Sunday, February 14, 2021


Amy and I have never been a Valentine's Day Couple; we generally ignore it. In the COVID era of compromised intimacies and cautious physical distancing, I'm reminded of a time nearly thirty years ago when we experienced a surprise intrusion into our lives on a February 14 evening.

We were asleep in our home in Athens, Ohio. At three in the morning we were awakened by a loud banging on our front door. We opened it to find a young guy—student-aged—wearing a desperate look. There'd been freezing rain and sleet that night, as I recall, and when he gestured over his shoulder I saw that he'd driven his car off the road and flipped it over on its top in our front yard, into a ditch. Disoriented and in shock, he'd staggered to our front door. We invited him and he sat on our couch, his shoes and lower legs soaking wet. He stunk of alcohol. Trembling, he told us that his girlfriend had broken up with him that night—or she'd rebuffed him or ignored him, I can't remember, and I'm not sure even he was clear about it—and he'd driven out of town in a miserable state. Nearly all roads leading out of Athens end up winding, in places precariously, through hilly country; at that time we lived several miles west of town on a major state route but a curvy one; he'd hit a rough patch and, wasted, lost control of his car and it careened onto our lawn where it sat, having spun to a rest. Amazingly, he wasn't hurt, just badly shaken up, in agony over the state of affairs with his girl. Sobbing, he cycled over and over again through intense anger, bitter sadness, and boozy, shell-shocked glumness. Amy made some hot chocolate, and as we waited for the police he calmed down a bit. The tow truck arrived swiftly, and we watched from our window as his car was pulled from the ditch. 

A couple of days later, the doorbell rang. We opened it to find our boy again, hung over but cleaned up, wearing a contrite, bashful expression. He was clutching a basket of fruit; just behind him his mother stood looking stern and twice as embarrassed as her son. We accepted the basket and his gratitude for our having taken him in. We said, Of course. He offered a hand, and we shook. The whole thing seemed pre-staged by his mother, whose insistence that he visit us again, contritely, we felt was unnecessary yet also very moving. The tough, lucky lesson the kid was learning was nearly visible over his sorry head.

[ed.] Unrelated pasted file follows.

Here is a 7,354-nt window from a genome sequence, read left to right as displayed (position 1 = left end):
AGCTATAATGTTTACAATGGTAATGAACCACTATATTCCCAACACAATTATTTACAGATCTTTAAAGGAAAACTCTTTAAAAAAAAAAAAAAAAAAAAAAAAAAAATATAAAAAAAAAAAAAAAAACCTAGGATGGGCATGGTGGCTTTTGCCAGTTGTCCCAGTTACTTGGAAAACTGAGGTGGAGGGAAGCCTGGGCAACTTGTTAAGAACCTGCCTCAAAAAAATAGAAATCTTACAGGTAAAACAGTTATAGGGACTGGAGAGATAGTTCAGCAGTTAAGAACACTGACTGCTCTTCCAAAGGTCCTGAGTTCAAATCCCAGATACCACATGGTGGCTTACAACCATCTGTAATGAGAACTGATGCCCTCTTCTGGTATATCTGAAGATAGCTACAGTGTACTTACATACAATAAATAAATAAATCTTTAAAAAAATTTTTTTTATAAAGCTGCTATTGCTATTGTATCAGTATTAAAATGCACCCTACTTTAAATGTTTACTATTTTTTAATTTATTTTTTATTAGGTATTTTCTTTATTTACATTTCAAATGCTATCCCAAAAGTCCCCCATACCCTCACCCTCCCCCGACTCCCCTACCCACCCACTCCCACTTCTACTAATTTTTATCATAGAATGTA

For the remaining time we lived in Athens, I thought of him nearly every time I approached our house. A year or so after we moved friend of ours flipped his car in nearly the same stretch of road, emerging relatively unscathed; in retrospect, winding State Route 56 feels a bit cursed. But what has really stuck with me all of these years later is the way a Valentines Day went horribly wrong, the dark, desperate anti-sentiment you don't see in the Hallmark cards, commercials, and TV movies. To this day I can smell the booze on the guy, and his despondency. The features of his face are slipping from memory, but not his sobbing tears and shoulder-slumped pose of defeat on our couch. He was lucky, and no doubt recalls the crash, if in a blur, and the morning after reconciliation, far more vividly, in some blend of shame, bafflement, and gratitude. His car, spun onto its back in our yard in the dark: the flip side of Valentine's Day.

"sad anthropomorphic heart tattoo" via Pinterest

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